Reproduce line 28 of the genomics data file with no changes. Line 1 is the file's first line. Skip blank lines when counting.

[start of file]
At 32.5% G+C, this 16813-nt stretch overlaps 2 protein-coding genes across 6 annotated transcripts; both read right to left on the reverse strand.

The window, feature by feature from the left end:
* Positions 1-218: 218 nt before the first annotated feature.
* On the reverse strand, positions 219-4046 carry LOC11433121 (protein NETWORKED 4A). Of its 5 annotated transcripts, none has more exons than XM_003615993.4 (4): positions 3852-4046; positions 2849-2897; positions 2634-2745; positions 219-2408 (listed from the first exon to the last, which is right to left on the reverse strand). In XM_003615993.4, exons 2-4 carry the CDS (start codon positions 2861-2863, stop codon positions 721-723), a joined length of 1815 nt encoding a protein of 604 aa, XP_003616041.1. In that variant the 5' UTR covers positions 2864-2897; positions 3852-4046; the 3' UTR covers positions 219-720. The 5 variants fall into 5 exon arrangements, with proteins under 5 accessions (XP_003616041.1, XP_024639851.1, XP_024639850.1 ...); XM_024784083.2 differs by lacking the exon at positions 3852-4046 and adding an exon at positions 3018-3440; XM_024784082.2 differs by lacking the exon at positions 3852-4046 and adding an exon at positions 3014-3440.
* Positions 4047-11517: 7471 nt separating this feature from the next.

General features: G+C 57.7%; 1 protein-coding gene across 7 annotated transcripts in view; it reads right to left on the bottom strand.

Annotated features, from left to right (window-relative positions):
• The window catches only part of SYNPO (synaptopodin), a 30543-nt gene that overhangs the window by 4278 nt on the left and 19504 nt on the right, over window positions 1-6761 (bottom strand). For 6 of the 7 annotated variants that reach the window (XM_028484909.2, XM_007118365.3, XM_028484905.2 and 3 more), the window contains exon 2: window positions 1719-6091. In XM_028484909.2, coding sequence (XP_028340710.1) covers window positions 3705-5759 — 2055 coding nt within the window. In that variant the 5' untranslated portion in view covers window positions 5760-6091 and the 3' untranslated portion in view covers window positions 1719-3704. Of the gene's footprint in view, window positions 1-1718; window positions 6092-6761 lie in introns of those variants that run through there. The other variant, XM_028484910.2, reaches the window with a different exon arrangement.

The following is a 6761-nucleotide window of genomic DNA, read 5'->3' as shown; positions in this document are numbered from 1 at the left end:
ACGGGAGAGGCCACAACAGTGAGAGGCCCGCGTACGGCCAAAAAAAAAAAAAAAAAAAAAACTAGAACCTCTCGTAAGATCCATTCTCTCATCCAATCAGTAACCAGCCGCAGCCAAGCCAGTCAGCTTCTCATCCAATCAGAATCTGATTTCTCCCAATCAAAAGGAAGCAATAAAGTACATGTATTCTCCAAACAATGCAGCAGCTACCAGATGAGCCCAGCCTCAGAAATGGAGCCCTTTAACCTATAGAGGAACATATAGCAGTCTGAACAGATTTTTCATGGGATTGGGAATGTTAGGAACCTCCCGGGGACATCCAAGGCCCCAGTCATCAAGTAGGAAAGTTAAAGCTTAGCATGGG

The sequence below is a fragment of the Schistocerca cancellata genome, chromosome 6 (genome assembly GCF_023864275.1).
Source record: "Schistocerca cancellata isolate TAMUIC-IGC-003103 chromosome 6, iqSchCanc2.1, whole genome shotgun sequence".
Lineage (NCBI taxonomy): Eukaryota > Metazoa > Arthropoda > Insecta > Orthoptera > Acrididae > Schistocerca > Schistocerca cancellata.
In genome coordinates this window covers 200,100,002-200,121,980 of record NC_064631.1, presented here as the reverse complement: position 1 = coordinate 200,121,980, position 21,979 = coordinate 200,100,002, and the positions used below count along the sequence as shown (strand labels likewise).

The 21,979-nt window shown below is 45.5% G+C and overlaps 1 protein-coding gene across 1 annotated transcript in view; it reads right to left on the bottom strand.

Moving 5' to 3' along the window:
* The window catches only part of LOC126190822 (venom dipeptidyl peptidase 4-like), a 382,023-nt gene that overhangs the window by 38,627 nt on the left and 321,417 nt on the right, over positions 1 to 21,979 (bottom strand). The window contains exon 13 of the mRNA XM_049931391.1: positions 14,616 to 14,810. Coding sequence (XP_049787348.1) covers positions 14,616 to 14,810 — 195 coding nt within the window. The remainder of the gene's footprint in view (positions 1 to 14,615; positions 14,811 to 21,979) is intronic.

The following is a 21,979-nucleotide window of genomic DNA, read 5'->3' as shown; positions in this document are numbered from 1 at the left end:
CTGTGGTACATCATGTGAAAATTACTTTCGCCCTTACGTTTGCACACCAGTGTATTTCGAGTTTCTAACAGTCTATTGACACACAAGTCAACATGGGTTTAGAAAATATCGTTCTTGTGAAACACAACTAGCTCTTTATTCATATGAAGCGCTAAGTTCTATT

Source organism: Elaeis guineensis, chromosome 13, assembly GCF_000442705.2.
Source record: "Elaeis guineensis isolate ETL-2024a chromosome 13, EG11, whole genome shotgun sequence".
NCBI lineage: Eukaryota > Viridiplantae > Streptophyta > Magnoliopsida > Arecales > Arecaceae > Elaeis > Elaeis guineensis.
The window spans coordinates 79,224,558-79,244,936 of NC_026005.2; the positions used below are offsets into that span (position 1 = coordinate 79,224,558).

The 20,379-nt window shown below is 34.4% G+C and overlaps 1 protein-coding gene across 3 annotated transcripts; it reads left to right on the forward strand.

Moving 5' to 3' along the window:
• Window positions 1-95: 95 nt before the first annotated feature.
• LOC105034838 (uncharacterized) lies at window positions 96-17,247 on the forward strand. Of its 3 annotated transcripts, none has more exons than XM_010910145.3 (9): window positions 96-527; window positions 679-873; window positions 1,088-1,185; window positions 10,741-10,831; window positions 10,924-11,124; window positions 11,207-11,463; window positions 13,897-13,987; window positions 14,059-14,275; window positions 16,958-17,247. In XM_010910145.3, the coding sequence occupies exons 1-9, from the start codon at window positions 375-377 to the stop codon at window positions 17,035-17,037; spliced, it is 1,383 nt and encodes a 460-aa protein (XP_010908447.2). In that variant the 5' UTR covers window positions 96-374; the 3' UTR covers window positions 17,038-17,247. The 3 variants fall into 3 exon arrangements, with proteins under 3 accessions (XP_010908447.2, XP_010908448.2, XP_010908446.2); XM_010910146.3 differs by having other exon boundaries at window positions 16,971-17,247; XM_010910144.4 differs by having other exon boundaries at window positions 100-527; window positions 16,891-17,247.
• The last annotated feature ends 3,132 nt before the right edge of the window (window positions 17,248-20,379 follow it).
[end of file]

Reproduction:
• The last annotated feature ends 3,132 nt before the right edge of the window (window positions 17,248-20,379 follow it).